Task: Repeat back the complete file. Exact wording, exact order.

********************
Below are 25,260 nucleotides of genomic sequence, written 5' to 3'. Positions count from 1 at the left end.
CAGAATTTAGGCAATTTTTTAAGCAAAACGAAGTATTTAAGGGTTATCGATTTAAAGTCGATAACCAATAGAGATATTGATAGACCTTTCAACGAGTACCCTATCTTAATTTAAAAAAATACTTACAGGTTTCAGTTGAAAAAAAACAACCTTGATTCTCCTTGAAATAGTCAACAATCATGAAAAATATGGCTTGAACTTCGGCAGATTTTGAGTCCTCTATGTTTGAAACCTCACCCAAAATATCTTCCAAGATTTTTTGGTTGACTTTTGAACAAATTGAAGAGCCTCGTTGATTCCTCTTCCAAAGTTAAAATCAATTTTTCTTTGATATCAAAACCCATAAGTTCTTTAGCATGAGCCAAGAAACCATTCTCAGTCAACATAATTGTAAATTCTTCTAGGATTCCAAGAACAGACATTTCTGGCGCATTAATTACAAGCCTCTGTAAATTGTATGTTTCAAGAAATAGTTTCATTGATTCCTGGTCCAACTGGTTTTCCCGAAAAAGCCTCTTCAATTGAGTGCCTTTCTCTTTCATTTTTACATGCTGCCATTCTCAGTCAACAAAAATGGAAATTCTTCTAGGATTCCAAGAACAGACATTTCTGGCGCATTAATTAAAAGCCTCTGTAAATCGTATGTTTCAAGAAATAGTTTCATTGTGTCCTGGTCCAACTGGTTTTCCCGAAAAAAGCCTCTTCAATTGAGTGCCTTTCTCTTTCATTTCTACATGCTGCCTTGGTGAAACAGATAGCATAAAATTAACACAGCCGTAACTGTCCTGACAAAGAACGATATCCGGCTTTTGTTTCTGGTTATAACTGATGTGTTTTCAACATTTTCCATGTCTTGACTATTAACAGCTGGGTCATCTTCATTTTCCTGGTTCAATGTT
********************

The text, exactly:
Below are 25,260 nucleotides of genomic sequence, written 5' to 3'. Positions count from 1 at the left end.
CAGAATTTAGGCAATTTTTTAAGCAAAACGAAGTATTTAAGGGTTATCGATTTAAAGTCGATAACCAATAGAGATATTGATAGACCTTTCAACGAGTACCCTATCTTAATTTAAAAAAATACTTACAGGTTTCAGTTGAAAAAAAACAACCTTGATTCTCCTTGAAATAGTCAACAATCATGAAAAATATGGCTTGAACTTCGGCAGATTTTGAGTCCTCTATGTTTGAAACCTCACCCAAAATATCTTCCAAGATTTTTTGGTTGACTTTTGAACAAATTGAAGAGCCTCGTTGATTCCTCTTCCAAAGTTAAAATCAATTTTTCTTTGATATCAAAACCCATAAGTTCTTTAGCATGAGCCAAGAAACCATTCTCAGTCAACATAATTGTAAATTCTTCTAGGATTCCAAGAACAGACATTTCTGGCGCATTAATTACAAGCCTCTGTAAATTGTATGTTTCAAGAAATAGTTTCATTGATTCCTGGTCCAACTGGTTTTCCCGAAAAAGCCTCTTCAATTGAGTGCCTTTCTCTTTCATTTTTACATGCTGCCATTCTCAGTCAACAAAAATGGAAATTCTTCTAGGATTCCAAGAACAGACATTTCTGGCGCATTAATTAAAAGCCTCTGTAAATCGTATGTTTCAAGAAATAGTTTCATTGTGTCCTGGTCCAACTGGTTTTCCCGAAAAAAGCCTCTTCAATTGAGTGCCTTTCTCTTTCATTTCTACATGCTGCCTTGGTGAAACAGATAGCATAAAATTAACACAGCCGTAACTGTCCTGACAAAGAACGATATCCGGCTTTTGTTTCTGGTTATAACTGATGTGTTTTCAACATTTTCCATGTCTTGACTATTAACAGCTGGGTCATCTTCATTTTCCTGGTTCAATGTT